A Tribute To Ike Clarke
Isaac Clarke : 9th January 1915 - 2nd April 2002

Ike Clarke : 1915 - 2002 © dovecot.net
Ike Clarke, player-manager of Yeovil Town, 1953-1957
Ike Clarke, Yeovil Town player-manager from 1953 to 1957, died on the 2nd of April 2002 after a short illness, and a fall from which he did not recover. He had been in a nursing home in Kent for some time. His wife Florrie predeceased him in 2001. Ike was 87.

Isaac, called Ike everywhere he went, was born at Tipton (just north of Dudley) during the First World War on the 9th of January 1915. He began playing in an amateur Wolverhampton league for Toll End Westley, and then signed as a professional for West Bromwich Albion, then a First Division club, in 1937. Ike was officially on their books for ten years, but most of that career was lost through the Second World War. By the end of his time there he had played 108 games and scored 39 goals.

As football began again in fits and starts after the War had ended Ike moved to Portsmouth. West Bromwich were in the Second Division by then, and it is recorded that the Fratton Park faithful initially weren't very impressed that £7,000 had been spent on a striker already in his thirties from a lower division. Ike was to win them over, and become one of the most popular players in the side. He was a big brave centre forward in the classic British tradition, but also had a good footballing brain and some skill, and linked up what was the formidable forward line that Pompey boasted at that time. He stayed at Portsmouth for six years, and was an important part of the team that won back-to-back Championships in 1948-49 and 1949-50. It was Ike's winner in a 2-1 victory against Bolton Wanderers on 23rd April 1949 that clinched the points that took Pompey to their first ever Division I title. In all he clocked up 129 appearances (116 in the League), and 58 goals (49 in the League).

Clarke played five representative games for England, though 'B' Internationals were not awarded caps at that time, scoring 17 goals.

In 1953 Ike gave up playing full-time football at the age of 38 and looked for his first job in management. Yeovil Town were advertising for a new (player-) manager, not an uncommon occurrence at our beloved club, after two disappointing seasons under the stewardship of Harry Lowe. The Supporters Club offered to help with the wages of the new appointee, and a tied house was thrown in. On the 10th of May 1953 Ike Clarke became The Glover's fourth manager since the War, the shadow of the first, Alec Stock, still hanging heavy over the club.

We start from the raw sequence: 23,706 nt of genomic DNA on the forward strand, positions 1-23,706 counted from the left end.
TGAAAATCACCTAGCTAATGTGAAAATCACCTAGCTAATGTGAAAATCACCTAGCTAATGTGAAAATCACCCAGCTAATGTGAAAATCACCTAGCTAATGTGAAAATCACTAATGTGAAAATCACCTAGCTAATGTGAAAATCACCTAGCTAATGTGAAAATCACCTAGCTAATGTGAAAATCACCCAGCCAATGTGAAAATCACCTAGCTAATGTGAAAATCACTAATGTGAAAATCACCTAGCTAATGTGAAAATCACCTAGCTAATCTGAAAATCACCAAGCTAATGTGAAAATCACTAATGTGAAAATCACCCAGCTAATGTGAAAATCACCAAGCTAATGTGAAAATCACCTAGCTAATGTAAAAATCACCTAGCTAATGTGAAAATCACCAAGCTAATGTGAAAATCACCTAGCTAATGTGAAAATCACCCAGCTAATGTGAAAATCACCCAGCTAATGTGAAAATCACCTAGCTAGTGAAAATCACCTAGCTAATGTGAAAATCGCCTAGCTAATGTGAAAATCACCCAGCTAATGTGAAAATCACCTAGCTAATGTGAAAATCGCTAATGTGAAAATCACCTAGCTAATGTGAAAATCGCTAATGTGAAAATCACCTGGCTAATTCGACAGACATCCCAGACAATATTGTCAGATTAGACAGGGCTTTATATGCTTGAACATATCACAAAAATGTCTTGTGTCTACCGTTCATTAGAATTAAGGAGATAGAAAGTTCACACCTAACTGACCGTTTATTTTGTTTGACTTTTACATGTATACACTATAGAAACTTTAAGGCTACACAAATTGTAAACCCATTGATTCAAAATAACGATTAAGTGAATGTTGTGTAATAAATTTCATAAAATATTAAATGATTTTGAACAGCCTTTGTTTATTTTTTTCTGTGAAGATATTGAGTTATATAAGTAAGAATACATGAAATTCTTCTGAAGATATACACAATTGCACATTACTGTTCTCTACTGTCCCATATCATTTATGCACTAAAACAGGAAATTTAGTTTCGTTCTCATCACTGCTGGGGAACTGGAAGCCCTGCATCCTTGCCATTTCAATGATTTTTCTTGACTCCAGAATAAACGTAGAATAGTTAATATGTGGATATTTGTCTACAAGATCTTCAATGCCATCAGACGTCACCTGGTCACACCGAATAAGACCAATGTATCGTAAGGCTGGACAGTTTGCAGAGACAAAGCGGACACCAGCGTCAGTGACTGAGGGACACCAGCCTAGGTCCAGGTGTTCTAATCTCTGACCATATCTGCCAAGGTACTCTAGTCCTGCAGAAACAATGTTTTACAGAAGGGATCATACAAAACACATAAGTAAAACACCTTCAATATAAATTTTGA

Ike arrived to find the board had already decided off its own bat which players to retain for the following campaign. He invited numerous trialists to Huish, using his connection through the Football League, including several he'd known at Fratton Park. The campaign began with three straight defeats, all away, but then the team didn't lose again until the end of November, in the F.A. Cup against Norwich. The 1953-54 season ended with Yeovil Town finishing third in the league, and some silverware on the shelf after beating Bath City 2-0 in the final of the Somerset Professional Cup. As well as managing Ike had played 26 games and scored 18 goals, despite missing substantial parts of the campaign with injuries. He laid out his philosophy early: Team spirit is the thing which counts in present day football. It is even more important than playing ability. His team was to show plenty of spirit the following year in one of the tightest championship races ever.

Again the season got off to a slow start, with three defeats out of four, but by October he had the club at the top of the league. For once an early exit from the F.A. Cup did not put pressure on a Yeovil manager because the league title was the priority. The defence wasn't the tightest, but more goals were going in up front than were being conceded. A 9-1 win over Kidderminster Harriers on Boxing Day was one of the highlights of the season, but simply reflected an attacking style that had the crowds flocking in, and saw Yeovil Town rack up 105 league goals in that campaign. Ike scored 20 goals in 48 appearances, but such was the talent he had accumulated up front was still only fourth in the goalscoring table.